Burnaby mayor Derek Corrigan believes his fellow Metro Vancouver mayors will “capitulate” and approve $130 million in additional funding to keep TransLink solvent and stave off service cuts.
Corrigan laid the blame for TransLink’s financial crunch at the feet of the provincial government, which in July ordered B.C.’s comptroller general to conduct a review of TransLink that was supposed to be wrapped up by September 30.
“It’s total capitulation,” Corrigan told the Straight via cellphone. “The province has said very clearly that they don’t intend to do anything until they get the comptroller general’s report. They have made it perfectly clear they don’t see any obligation to do any funding of the system. They have made it clear that they think there is more room in property taxes. They’ve completely denied any access to carbon taxes. So, I mean, they’ve pretty well boxed the Metro government.”
The provincial government has also told Metro Vancouver that it would be “irresponsible” for the mayors not to pick up the $130 million, Corrigan claimed.
“Then, if we’re good, they’ve promised they might decide to talk to us later about how they might help,” Corrigan said. “So, I mean, under those circumstances, going ahead and investing $130 million more of taxpayers money to keep the corporation’s nose above water will not make any difference to transit service at all in the future, and in fact will mean cuts even now.”
On Friday morning (October 23), the Mayors’ Council on Regional Transportation will vote to adopt one of three funding options for TransLink.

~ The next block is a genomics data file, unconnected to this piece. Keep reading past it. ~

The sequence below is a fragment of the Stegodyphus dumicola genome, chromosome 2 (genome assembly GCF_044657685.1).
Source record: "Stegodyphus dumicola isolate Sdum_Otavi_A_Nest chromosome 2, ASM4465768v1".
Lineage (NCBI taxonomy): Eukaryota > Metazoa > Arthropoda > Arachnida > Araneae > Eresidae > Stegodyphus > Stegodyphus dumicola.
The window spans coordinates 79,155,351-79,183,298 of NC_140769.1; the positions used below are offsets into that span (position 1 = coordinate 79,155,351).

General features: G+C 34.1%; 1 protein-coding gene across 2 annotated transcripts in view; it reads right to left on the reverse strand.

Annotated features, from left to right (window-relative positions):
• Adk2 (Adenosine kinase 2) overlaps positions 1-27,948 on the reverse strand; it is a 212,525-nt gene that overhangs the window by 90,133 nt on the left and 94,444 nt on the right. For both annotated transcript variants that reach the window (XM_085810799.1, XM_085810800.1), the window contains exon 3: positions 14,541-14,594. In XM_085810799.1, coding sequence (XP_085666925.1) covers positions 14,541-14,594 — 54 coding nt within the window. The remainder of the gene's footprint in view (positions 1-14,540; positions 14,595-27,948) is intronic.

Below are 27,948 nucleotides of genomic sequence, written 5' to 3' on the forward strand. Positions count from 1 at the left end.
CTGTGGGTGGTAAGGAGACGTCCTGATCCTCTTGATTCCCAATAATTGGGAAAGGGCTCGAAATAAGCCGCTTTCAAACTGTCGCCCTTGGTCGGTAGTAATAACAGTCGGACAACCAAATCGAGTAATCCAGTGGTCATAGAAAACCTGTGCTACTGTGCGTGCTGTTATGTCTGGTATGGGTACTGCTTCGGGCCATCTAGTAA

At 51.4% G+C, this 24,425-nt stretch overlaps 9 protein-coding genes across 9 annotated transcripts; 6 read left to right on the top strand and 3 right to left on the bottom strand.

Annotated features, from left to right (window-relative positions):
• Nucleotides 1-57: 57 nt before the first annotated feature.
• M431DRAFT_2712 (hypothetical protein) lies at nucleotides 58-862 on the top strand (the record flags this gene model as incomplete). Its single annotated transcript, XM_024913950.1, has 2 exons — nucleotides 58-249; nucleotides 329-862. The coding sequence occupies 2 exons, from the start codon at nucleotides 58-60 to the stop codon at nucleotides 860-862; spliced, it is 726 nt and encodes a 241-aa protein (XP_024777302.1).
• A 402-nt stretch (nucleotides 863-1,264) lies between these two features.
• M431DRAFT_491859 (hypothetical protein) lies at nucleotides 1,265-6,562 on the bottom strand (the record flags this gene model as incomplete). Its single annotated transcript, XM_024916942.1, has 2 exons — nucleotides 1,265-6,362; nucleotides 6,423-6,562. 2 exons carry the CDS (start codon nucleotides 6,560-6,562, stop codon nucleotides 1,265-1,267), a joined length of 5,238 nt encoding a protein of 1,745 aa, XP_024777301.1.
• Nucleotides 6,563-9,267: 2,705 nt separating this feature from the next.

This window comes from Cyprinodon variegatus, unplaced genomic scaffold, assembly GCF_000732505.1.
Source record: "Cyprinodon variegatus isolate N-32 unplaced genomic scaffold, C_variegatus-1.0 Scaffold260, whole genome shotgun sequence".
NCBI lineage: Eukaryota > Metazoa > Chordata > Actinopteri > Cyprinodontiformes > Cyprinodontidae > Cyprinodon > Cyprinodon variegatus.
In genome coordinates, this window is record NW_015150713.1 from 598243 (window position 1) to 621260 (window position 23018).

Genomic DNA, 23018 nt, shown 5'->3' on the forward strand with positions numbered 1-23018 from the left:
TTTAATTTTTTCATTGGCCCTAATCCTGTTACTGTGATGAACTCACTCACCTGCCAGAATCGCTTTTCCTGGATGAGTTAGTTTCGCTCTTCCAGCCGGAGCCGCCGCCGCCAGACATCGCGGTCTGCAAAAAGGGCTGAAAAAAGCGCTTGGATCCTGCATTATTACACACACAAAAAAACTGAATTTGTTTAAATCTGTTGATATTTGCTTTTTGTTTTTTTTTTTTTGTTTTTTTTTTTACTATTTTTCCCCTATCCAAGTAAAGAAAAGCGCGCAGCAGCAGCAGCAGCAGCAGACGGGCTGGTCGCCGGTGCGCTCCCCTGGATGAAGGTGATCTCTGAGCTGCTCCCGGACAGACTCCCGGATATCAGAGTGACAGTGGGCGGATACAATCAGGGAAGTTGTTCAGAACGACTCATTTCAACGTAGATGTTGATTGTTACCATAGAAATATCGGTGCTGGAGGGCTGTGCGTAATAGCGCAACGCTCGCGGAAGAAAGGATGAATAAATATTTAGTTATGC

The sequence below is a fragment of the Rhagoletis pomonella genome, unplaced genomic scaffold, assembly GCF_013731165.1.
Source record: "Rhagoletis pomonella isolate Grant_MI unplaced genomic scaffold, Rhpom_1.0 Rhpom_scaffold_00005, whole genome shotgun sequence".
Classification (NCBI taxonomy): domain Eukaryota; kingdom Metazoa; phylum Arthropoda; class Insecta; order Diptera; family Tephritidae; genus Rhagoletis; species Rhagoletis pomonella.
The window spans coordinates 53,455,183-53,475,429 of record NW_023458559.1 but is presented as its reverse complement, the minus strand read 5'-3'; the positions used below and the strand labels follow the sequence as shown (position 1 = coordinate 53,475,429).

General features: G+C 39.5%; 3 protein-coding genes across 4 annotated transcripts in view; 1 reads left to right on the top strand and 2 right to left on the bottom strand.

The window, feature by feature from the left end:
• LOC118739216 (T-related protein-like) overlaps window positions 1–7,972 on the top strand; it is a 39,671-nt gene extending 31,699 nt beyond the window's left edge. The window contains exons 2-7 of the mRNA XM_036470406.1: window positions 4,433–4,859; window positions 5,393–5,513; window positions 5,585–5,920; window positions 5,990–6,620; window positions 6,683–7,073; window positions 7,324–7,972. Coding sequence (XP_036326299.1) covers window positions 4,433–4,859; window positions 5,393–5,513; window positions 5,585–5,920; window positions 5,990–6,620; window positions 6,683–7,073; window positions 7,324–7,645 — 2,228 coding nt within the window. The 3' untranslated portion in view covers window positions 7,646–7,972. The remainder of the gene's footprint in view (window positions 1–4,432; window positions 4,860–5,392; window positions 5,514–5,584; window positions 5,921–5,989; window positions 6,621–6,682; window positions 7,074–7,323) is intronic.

The middle-path $130-million “Funding Stabilization” option would result in a three-cent-a-litre increase in fuel taxes and fare increases to fund TransLink’s 10-year plan, but would mean minimal service cuts.
Under the “Base Plan” option, mayors may withhold a supplement, but this would trigger 40 percent service cuts, according to TransLink.
The more expensive option, “Maintain & Upgrade”, looks to be off the table, as it would require $275 million in additional funding per year, and none of the mayors the Straight interviewed spoke in favour of it.
“My gut feeling is that the wisdom of the day says we can’t not vote for a supplement,” City of Langley mayor Peter Fassbender told the Straight by phone. “I think we need to keep the transit system alive and moving forward as best we can. So, my intuition tells me we will be looking at the $130-million option.”
Asked how he thought things would shake down, Maple Ridge mayor Ernie Daykin told the Straight, “I think it will more than likely be the $130-million option. That’s where I’m coming from.”
Daykin said he doesn’t “disagree” with Corrigan about standing up to the province, but said he thought Metro Vancouver mayors “should be at the table”.
“Otherwise, I don’t know what the implications are [of no supplement],” Daykin said. “Potentially they [the province] will take it over and we’ll have no say.”
Corrigan claimed the province has already demonstrated political interference in TransLink’s affairs by insisting on the installation of turnstiles, which he said will cost $179 million in capital outlay and further burden TransLink with an annual operating cost of at least $20 million.
Port Coquitlam mayor Greg Moore said he was “not sure” which option he would pick, but admitted mayors face a “tough decision”.
“Do we vote for the $130-million supplementary budget option to keep service levels as they are, or do we vote it down and send a message to TransLink and to the provincial government that we need a sustainable funding model?” Moore said by phone. “There is a good argument that we should keep the doors open and live for another day...to sustain operating funding.”